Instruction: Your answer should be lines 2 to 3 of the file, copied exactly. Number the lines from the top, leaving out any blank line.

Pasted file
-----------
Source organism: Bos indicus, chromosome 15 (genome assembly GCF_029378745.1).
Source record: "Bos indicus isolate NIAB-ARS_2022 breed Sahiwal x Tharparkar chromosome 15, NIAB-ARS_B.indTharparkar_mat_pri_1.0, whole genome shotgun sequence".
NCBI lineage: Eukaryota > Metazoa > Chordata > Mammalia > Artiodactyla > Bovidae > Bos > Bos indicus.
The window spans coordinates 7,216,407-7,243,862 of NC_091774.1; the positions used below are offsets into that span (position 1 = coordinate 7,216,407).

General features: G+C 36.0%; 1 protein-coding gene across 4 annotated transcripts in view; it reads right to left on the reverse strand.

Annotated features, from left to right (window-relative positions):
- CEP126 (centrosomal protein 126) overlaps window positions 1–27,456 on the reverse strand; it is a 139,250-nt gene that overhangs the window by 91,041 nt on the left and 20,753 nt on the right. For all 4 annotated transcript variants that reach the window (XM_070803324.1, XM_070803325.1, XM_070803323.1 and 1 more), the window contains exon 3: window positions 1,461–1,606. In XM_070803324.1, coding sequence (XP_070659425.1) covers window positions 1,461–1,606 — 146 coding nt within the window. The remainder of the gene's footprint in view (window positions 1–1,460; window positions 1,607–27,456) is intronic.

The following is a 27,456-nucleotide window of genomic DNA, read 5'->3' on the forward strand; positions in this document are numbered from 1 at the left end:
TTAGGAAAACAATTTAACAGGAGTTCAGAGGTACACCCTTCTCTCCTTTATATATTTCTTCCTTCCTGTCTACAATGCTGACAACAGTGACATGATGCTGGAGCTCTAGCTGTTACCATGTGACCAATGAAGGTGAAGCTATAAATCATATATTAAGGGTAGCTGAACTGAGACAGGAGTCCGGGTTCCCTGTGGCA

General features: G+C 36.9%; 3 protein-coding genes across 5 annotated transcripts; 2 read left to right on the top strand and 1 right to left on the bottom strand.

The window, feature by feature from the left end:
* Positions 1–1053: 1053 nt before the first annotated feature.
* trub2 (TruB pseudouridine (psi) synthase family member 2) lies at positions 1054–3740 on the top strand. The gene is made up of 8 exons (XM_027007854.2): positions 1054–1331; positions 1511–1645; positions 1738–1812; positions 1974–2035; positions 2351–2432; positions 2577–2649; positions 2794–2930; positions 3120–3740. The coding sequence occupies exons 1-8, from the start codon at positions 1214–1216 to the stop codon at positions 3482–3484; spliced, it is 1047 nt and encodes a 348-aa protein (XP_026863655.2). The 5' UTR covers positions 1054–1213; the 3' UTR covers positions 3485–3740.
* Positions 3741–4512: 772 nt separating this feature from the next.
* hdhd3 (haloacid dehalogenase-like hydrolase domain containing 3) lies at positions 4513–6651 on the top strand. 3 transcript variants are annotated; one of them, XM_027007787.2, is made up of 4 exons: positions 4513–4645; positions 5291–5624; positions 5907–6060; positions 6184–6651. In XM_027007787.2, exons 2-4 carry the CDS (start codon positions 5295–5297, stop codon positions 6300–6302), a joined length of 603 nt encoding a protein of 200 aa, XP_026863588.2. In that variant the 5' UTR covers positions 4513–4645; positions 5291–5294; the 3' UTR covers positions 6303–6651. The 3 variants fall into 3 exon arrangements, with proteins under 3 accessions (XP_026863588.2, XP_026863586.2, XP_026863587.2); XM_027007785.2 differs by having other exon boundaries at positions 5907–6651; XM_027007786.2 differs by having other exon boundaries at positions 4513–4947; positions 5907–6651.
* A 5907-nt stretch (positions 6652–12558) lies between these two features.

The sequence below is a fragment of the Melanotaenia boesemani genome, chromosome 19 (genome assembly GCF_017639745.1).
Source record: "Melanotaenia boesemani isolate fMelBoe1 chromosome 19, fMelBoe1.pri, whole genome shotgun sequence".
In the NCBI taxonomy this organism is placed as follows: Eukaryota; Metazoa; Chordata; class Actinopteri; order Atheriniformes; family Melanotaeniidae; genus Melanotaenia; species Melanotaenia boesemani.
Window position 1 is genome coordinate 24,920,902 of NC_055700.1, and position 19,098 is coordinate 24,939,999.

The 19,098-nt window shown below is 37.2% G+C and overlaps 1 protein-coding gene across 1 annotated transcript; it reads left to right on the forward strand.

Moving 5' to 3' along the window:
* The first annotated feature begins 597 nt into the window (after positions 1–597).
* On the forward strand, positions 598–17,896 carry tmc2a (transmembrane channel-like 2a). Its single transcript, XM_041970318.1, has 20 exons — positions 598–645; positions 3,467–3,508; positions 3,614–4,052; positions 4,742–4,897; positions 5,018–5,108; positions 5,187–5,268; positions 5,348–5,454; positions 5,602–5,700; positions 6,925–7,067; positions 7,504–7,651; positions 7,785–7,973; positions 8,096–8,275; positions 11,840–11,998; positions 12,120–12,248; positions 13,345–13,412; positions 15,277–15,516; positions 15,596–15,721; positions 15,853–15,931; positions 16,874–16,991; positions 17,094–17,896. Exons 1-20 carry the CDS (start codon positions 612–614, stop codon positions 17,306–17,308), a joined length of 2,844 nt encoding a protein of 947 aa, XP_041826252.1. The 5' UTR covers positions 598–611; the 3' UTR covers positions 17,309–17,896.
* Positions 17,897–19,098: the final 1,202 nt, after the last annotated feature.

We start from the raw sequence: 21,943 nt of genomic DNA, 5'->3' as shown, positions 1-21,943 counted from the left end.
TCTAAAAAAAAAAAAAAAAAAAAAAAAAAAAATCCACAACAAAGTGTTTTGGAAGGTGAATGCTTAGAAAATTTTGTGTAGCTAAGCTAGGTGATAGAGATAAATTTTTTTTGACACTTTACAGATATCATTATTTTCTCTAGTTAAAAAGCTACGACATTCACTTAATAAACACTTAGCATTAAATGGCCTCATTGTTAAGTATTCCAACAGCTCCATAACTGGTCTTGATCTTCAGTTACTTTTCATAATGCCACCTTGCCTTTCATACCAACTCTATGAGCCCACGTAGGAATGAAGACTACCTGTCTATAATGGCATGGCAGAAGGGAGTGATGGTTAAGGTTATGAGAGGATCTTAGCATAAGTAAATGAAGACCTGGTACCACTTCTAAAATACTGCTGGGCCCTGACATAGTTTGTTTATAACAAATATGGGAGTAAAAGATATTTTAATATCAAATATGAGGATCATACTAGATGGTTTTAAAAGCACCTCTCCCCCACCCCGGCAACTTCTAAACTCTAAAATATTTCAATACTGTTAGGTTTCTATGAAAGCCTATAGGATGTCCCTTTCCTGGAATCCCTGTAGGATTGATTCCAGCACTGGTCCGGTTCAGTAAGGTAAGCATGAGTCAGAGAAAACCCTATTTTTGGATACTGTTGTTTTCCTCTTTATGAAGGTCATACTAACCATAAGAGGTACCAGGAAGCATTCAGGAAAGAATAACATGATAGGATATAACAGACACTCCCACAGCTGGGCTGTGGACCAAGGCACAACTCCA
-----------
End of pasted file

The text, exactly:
Source record: "Bos indicus isolate NIAB-ARS_2022 breed Sahiwal x Tharparkar chromosome 15, NIAB-ARS_B.indTharparkar_mat_pri_1.0, whole genome shotgun sequence".
NCBI lineage: Eukaryota > Metazoa > Chordata > Mammalia > Artiodactyla > Bovidae > Bos > Bos indicus.